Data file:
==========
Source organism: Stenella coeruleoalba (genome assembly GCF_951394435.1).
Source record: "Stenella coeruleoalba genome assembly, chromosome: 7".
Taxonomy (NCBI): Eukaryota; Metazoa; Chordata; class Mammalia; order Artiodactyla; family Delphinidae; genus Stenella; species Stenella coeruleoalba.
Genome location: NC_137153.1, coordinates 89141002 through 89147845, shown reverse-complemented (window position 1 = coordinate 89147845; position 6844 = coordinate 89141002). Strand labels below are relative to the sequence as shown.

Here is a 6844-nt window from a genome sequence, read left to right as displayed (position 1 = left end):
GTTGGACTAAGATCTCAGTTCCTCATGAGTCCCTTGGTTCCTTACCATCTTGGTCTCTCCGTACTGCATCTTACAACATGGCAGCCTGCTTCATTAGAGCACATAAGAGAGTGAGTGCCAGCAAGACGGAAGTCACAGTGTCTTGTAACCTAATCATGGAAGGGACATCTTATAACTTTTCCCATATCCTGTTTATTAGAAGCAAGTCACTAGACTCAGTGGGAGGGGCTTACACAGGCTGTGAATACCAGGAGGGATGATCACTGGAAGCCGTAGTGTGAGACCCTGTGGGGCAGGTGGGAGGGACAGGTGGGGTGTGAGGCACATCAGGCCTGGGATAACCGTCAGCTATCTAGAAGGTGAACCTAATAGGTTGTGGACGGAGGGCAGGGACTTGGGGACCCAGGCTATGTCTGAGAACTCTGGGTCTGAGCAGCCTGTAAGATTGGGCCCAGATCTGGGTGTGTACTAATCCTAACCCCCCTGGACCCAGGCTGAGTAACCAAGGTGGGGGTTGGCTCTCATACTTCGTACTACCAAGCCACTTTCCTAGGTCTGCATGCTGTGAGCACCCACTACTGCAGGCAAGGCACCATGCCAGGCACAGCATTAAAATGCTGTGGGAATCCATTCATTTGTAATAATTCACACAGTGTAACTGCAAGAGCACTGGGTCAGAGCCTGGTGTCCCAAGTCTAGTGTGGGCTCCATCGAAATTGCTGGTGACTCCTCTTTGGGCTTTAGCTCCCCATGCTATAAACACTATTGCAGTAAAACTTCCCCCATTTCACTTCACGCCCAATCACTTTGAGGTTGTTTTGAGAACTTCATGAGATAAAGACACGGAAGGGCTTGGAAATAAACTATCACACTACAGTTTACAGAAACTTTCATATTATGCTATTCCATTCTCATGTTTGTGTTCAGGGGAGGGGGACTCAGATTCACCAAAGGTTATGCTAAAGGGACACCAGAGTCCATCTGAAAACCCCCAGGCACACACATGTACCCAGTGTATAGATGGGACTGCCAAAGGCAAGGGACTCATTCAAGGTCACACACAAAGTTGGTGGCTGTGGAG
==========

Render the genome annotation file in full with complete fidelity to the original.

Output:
Source organism: Stenella coeruleoalba (genome assembly GCF_951394435.1).
Source record: "Stenella coeruleoalba genome assembly, chromosome: 7".
Taxonomy (NCBI): Eukaryota; Metazoa; Chordata; class Mammalia; order Artiodactyla; family Delphinidae; genus Stenella; species Stenella coeruleoalba.
Genome location: NC_137153.1, coordinates 89141002 through 89147845, shown reverse-complemented (window position 1 = coordinate 89147845; position 6844 = coordinate 89141002). Strand labels below are relative to the sequence as shown.

Here is a 6844-nt window from a genome sequence, read left to right as displayed (position 1 = left end):
GTTGGACTAAGATCTCAGTTCCTCATGAGTCCCTTGGTTCCTTACCATCTTGGTCTCTCCGTACTGCATCTTACAACATGGCAGCCTGCTTCATTAGAGCACATAAGAGAGTGAGTGCCAGCAAGACGGAAGTCACAGTGTCTTGTAACCTAATCATGGAAGGGACATCTTATAACTTTTCCCATATCCTGTTTATTAGAAGCAAGTCACTAGACTCAGTGGGAGGGGCTTACACAGGCTGTGAATACCAGGAGGGATGATCACTGGAAGCCGTAGTGTGAGACCCTGTGGGGCAGGTGGGAGGGACAGGTGGGGTGTGAGGCACATCAGGCCTGGGATAACCGTCAGCTATCTAGAAGGTGAACCTAATAGGTTGTGGACGGAGGGCAGGGACTTGGGGACCCAGGCTATGTCTGAGAACTCTGGGTCTGAGCAGCCTGTAAGATTGGGCCCAGATCTGGGTGTGTACTAATCCTAACCCCCCTGGACCCAGGCTGAGTAACCAAGGTGGGGGTTGGCTCTCATACTTCGTACTACCAAGCCACTTTCCTAGGTCTGCATGCTGTGAGCACCCACTACTGCAGGCAAGGCACCATGCCAGGCACAGCATTAAAATGCTGTGGGAATCCATTCATTTGTAATAATTCACACAGTGTAACTGCAAGAGCACTGGGTCAGAGCCTGGTGTCCCAAGTCTAGTGTGGGCTCCATCGAAATTGCTGGTGACTCCTCTTTGGGCTTTAGCTCCCCATGCTATAAACACTATTGCAGTAAAACTTCCCCCATTTCACTTCACGCCCAATCACTTTGAGGTTGTTTTGAGAACTTCATGAGATAAAGACACGGAAGGGCTTGGAAATAAACTATCACACTACAGTTTACAGAAACTTTCATATTATGCTATTCCATTCTCATGTTTGTGTTCAGGGGAGGGGGACTCAGATTCACCAAAGGTTATGCTAAAGGGACACCAGAGTCCATCTGAAAACCCCCAGGCACACACATGTACCCAGTGTATAGATGGGACTGCCAAAGGCAAGGGACTCATTCAAGGTCACACACAAAGTTGGTGGCTGTGGAG